Brown applies this system to historical cases, especially to old quantum theory (Brown 1993). According to him, we can explain the behaviors of Bohr and other physicists if we assume that they used a paraconsistent logic of Schotch and Jennings's form. Bohr's distinction of two contexts corresponds to the decomposition of a set of sentences into two consistent subsets. Bohr's correspondence principle seems to trespass the boundary of the two contexts. Brown claims that such a move can be explained by forcing. Under forcing, a conjunction introduction (inference from A and B to A & B) is not a logical rule, but an empirical matter. We are not prohibited to use consequences in different contexts together, as far as the conjunction introduction preserves the degree of incoherence. We should choose, however, which conjunction to accept by ourselves. In Brown's words, "[c]onjunction introduction is not a trivial inference, but a substantial step with both risk and reward" (Brown 1933, 408). He thinks that the correspondence principle is a case of such an empirical conjunction introduction.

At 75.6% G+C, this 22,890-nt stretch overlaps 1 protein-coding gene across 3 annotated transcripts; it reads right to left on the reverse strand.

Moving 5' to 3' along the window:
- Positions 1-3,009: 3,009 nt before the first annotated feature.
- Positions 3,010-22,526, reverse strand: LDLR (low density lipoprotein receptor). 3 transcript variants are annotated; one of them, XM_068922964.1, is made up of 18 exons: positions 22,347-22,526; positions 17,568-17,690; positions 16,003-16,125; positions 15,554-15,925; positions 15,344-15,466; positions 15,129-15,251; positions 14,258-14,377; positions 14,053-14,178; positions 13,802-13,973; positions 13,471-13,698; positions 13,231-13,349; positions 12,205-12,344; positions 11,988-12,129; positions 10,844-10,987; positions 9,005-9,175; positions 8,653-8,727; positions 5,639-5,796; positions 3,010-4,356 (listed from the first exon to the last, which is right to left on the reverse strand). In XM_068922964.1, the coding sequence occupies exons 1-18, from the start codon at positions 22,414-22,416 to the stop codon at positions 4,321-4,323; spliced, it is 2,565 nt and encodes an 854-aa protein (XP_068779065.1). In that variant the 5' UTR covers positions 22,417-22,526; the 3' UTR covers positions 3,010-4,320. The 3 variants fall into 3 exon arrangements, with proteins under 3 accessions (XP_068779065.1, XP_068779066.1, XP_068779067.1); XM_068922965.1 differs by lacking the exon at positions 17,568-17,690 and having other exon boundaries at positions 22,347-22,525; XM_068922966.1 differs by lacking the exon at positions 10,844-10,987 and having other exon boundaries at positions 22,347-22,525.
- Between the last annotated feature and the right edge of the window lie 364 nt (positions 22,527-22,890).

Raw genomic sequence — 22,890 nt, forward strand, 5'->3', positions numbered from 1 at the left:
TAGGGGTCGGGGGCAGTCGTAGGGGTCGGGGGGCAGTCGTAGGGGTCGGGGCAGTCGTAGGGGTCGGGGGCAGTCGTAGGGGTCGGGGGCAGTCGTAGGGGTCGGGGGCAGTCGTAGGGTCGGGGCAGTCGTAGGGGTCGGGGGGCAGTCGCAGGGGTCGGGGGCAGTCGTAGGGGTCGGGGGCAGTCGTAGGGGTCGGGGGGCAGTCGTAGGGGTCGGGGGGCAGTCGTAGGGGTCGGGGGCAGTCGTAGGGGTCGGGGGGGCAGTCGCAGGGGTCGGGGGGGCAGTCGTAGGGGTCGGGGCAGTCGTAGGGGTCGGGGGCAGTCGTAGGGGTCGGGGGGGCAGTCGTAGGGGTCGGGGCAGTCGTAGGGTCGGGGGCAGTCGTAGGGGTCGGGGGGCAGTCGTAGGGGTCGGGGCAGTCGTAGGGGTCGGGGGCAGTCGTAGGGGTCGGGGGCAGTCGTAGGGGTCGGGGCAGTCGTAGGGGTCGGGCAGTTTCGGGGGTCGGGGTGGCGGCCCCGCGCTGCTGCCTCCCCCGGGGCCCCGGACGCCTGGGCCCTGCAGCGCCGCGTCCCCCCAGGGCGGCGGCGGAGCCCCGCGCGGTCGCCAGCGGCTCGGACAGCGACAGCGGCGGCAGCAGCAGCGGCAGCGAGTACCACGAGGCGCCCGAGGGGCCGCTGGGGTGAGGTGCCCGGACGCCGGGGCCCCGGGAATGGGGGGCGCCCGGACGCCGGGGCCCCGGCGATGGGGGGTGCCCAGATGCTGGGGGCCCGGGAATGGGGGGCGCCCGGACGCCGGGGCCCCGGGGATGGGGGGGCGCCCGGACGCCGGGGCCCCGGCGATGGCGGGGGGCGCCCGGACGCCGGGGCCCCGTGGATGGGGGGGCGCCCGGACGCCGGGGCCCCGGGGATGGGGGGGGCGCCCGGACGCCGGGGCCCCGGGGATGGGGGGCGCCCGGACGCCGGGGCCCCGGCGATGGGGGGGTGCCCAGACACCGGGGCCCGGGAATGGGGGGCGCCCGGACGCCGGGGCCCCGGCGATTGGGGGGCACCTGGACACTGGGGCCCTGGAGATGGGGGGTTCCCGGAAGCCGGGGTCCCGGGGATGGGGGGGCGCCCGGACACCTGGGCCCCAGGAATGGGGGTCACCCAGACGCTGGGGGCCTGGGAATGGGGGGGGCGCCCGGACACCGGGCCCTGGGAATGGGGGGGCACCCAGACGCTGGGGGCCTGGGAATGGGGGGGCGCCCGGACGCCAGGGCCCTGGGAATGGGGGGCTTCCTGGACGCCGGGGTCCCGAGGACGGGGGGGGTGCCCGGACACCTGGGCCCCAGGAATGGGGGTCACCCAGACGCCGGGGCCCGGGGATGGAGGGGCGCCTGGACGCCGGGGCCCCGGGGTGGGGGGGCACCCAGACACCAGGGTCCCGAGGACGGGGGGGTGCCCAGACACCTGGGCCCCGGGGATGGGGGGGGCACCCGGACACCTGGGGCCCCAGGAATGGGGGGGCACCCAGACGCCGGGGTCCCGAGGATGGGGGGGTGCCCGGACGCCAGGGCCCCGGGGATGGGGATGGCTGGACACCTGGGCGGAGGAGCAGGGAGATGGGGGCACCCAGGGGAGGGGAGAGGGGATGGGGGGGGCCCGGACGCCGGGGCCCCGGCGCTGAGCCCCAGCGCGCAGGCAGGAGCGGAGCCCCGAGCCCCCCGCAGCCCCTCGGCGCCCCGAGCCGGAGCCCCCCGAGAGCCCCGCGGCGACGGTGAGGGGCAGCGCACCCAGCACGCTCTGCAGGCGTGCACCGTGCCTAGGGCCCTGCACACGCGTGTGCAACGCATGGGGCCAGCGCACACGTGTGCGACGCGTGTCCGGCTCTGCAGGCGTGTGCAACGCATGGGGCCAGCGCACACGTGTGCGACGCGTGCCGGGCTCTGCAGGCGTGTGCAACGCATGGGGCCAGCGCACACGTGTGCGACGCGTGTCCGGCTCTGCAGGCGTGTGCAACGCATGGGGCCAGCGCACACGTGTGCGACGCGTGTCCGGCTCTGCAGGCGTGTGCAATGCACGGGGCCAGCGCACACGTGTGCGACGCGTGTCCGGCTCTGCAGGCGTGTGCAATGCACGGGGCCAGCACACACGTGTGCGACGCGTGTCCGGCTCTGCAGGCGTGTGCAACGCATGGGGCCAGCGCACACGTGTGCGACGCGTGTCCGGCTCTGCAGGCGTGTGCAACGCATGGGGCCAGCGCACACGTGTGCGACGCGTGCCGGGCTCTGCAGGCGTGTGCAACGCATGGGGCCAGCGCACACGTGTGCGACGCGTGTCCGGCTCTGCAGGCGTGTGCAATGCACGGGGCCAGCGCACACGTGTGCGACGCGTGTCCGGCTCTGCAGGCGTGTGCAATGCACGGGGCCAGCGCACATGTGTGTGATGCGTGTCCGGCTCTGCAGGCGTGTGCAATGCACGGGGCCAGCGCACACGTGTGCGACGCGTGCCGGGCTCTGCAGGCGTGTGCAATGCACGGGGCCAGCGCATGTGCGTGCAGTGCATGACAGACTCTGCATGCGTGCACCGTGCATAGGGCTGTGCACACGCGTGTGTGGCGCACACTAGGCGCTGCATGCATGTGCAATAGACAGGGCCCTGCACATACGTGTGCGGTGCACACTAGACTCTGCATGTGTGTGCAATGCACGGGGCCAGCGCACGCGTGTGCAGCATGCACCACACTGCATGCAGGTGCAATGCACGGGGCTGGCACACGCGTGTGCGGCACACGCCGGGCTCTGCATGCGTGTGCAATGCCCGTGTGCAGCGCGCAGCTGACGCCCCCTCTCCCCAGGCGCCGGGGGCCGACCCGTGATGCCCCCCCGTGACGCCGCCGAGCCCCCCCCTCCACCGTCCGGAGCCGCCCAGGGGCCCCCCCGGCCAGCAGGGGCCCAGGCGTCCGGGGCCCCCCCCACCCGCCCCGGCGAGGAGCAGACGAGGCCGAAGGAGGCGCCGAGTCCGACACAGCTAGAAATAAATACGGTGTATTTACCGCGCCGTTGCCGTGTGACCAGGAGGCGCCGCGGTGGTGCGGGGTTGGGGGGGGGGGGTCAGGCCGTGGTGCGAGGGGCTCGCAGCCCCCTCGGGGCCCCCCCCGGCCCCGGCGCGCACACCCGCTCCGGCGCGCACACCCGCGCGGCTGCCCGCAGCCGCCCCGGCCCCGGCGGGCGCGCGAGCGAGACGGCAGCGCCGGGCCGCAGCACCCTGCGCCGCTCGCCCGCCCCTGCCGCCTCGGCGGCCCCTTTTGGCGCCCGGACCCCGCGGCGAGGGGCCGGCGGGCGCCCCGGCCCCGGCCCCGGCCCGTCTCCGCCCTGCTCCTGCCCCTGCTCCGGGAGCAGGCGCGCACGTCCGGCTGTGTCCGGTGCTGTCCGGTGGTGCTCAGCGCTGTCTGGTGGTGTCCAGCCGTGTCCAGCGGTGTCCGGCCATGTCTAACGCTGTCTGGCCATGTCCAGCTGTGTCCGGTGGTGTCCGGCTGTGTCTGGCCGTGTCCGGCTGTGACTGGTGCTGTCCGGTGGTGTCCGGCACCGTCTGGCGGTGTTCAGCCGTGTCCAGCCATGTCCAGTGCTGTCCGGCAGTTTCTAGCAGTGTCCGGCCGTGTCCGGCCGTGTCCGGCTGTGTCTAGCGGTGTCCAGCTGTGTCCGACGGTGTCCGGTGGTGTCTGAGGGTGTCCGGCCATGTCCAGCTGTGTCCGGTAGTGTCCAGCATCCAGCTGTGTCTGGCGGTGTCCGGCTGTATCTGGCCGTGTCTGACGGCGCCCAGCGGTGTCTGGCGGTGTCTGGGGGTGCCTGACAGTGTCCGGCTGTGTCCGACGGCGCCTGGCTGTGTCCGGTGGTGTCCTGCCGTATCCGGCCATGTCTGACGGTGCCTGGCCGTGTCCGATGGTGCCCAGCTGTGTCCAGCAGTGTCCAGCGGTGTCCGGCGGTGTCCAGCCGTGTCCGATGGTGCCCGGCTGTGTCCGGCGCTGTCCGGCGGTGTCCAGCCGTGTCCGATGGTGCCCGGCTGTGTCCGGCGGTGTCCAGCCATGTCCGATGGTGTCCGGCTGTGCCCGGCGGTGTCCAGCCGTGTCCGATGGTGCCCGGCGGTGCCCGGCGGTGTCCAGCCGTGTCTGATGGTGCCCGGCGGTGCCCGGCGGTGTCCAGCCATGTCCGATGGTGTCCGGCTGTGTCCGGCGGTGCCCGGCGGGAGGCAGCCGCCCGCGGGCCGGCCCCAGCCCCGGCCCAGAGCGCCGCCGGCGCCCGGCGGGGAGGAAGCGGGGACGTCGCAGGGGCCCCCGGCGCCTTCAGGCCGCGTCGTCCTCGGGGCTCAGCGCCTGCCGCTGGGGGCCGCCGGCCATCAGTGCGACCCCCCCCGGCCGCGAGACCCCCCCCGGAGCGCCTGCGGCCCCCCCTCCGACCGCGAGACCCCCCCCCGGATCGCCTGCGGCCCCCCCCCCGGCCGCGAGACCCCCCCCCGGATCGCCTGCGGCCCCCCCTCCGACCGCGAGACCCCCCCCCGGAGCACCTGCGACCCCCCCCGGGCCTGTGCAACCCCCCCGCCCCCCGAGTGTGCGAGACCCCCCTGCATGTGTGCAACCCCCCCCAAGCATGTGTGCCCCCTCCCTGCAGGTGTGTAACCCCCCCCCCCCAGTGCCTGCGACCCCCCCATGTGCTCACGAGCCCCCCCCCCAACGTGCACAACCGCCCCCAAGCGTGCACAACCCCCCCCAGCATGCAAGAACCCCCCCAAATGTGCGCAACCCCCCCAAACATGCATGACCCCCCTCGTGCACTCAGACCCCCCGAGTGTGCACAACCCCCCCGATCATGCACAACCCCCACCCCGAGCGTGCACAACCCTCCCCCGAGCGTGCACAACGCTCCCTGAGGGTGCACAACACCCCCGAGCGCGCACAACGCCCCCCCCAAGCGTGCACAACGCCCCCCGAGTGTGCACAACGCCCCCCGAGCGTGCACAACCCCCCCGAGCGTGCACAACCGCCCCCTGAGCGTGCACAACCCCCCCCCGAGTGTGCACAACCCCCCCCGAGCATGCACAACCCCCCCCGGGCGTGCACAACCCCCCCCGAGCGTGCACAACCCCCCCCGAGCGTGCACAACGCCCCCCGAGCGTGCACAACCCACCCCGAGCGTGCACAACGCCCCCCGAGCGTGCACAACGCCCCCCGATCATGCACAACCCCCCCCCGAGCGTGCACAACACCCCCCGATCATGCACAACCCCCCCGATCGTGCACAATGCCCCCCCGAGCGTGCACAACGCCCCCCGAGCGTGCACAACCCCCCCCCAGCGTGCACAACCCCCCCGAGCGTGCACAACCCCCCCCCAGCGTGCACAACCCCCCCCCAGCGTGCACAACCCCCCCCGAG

4. Smith's objection

Smith's paper (1988) is not a direct answer to Brown (actually Smith's paper is published before Brown's papers), but he objects to the paraconsistent approach in general. He tries to show how we can understand historical cases without such a revision of logic itself.